The Hope Candle

Judy and I were blessed this year to be asked to light the Hope Candle during the first week of Advent.
How perfect this was for me because Bringing Hope And Happiness is my life’s mission.
I recently began a new book which will help people find a path from hope to happiness, because trust me, you will never find happiness, without first having hope.
So what is Hope?
Hope is that invisible rope dropped to you when you are drowning in the sea of despair. When it’s Christmas time, and you have to make the choice between buying presents for your children, or pay the electric bill. Then you receive a check in the mail from a relative or friend whom you haven’t heard from in a year with a simple note “thought you could use this.” Each year at this time, Judy and I buy gift cards, and when we come across what looks like a needy mother, we give her a card. On the card is written, “Jesus loves you.”
Hope are the open arms, offering you wrap around you, to embrace you, at a time when your heart is breaking with grief and sorrow. At a time that you feel you can’t go on, Hope is there to help carry your burden.
Hope is what sustains the young couple when they’re told their unborn is at risk. It is that soft voice that whispers in their ear “everything will be ok.”
The 2007 VA Tech shootings hit me very hard. Having graduated from Tech in Civil Engineering, most of my classes were in Norris Hall. When the Center for Peace Studies and Violence Prevention was opened there a few years after the shootings, it was only natural that I would go to the opening. While I was in the hall, I saw a man about my age, that I was sure I had in my engineering classes. We finally ended up side by side looking at pictures. I said, “Didn’t you graduate around ’77?” He looked at me briefly and said, “ Yes, I did. But not from Tech.” I said “Oh, I’m sorry, I thought I recognized you from my Civil Engineering classes.” He hesitated and then said, “My daughter was one of the victims.” Well, after I was able to swallow my heart back down out of my throat, I placed my hand on his shoulder and said. “I am so sorry. That had to be one of the most horrific events a parent could ever live through, but I hope you felt the millions of prayers that were being lifted for you at that time.” He looked at me in a way that almost made me uncomfortable, and I wasn’t sure of what his reaction was going to be. But then he said, “Yes it was. But then, our friends couldn’t believe it, but after the second day, all of a sudden, such a feeling of peace swept over my wife and me. We knew it had to be all the prayers coming our way.”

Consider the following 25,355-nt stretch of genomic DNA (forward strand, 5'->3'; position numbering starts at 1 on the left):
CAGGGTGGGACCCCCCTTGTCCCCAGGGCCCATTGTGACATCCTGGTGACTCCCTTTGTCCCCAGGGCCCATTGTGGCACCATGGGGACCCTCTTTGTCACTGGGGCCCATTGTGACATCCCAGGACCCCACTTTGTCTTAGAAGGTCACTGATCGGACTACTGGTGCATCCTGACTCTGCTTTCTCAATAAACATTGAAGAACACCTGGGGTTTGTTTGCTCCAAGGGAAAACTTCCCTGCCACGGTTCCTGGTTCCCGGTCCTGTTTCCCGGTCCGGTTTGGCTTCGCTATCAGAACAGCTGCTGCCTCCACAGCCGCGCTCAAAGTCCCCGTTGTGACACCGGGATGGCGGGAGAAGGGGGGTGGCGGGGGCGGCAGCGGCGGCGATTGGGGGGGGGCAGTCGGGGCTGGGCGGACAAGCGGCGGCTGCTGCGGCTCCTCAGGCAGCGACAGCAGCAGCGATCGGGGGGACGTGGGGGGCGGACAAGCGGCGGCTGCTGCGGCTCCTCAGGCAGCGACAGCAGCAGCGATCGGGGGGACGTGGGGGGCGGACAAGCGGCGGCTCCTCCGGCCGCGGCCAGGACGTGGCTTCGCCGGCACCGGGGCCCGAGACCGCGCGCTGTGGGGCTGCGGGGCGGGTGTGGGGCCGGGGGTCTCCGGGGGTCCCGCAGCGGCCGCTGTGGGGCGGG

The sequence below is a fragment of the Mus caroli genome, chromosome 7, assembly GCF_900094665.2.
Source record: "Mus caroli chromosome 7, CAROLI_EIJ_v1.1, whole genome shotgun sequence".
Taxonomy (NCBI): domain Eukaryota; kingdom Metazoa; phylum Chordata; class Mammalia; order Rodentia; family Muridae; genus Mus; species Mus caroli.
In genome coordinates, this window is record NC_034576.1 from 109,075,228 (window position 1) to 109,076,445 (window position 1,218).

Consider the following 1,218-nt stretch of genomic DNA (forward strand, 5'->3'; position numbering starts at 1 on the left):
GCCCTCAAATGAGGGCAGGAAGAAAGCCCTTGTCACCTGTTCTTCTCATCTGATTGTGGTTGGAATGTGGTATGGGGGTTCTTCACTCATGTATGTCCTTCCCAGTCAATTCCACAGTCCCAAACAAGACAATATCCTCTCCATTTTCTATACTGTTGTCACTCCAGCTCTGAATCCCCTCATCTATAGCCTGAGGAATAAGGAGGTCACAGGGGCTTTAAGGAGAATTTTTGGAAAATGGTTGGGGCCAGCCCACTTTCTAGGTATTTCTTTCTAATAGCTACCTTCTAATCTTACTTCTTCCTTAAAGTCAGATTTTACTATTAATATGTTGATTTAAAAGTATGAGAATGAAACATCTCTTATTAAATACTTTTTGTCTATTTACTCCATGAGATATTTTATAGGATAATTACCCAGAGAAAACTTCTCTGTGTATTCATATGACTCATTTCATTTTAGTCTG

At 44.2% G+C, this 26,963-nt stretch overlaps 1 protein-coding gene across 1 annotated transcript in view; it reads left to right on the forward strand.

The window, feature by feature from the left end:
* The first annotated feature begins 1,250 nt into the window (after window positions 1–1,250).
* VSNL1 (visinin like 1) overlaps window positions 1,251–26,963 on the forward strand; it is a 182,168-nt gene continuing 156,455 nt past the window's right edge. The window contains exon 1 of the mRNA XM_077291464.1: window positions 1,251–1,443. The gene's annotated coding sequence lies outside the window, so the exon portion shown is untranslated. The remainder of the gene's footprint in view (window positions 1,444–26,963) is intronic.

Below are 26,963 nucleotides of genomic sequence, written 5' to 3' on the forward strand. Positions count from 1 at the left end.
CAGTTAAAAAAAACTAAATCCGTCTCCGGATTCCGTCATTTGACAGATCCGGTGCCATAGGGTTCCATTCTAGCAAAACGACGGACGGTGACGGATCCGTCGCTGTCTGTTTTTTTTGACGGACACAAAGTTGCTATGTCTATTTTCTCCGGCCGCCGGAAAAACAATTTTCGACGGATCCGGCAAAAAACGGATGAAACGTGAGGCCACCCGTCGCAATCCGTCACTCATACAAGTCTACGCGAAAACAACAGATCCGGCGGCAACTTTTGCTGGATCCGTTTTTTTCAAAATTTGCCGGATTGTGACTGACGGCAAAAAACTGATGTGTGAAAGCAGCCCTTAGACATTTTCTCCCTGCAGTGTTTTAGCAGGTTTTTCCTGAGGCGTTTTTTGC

Hope is not the hand-out, but the hand down to the homeless person when he/she is told there’s a warm bed and food awaiting them. Judy and I have a great passion for our local homeless shelter which is run by one of the most selfless men of God I’ve ever met. The food feels their stomach, the blankets warm their body, but I think more important is that the fact that someone cares for them warms their spirit is more important.
But to me personally, Hope is the riser in each of your steps as you climb to happiness. But after you reach a certain level in that climb, it is YOU that must begin giving the hope, rather than receiving it.
I hope each and every one of you, when you look at the Hope Candle at your Church, or any candle you see burning during the Christmas season, you will pledge yourself to bring hope to others during this time.

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About Jerry Haynes

OK, where do I start. I was born…., no that line has already been taken.Call me…, oops so has that one. Well, I won’t attempt to spout musical prose, and just be myself. I grew up in the small cotton mill town of Fries, VA. My parents were hardworking members of the middle class. They never earned more than a little over minimum wage, but I can never remember lacking for anything. After graduating from Fries High School in 1969, I started to VA Tech. After two years of partying (1st), going to movies (2nd), and studying, well, much further down the list, VA Tech decided I need a two year break to get my priorities straight. With a number 8 in the draft lottery, I knew that even if the Hokies didn’t want me, Uncle Sam did. I joined the US Navy. I got my priorities straight. I’m proud to be a Viet Nam veteran, but feel guilty I never got deployed. I graduated from Tech in 1977 with a BS in Civil Engineering. For the next 35 years I would work in both the private and public sectors. My first job took me to Tazewell County, Virginia where I soon joined the Jaycees. This ignited my passion for individual development. This passion still burns today.

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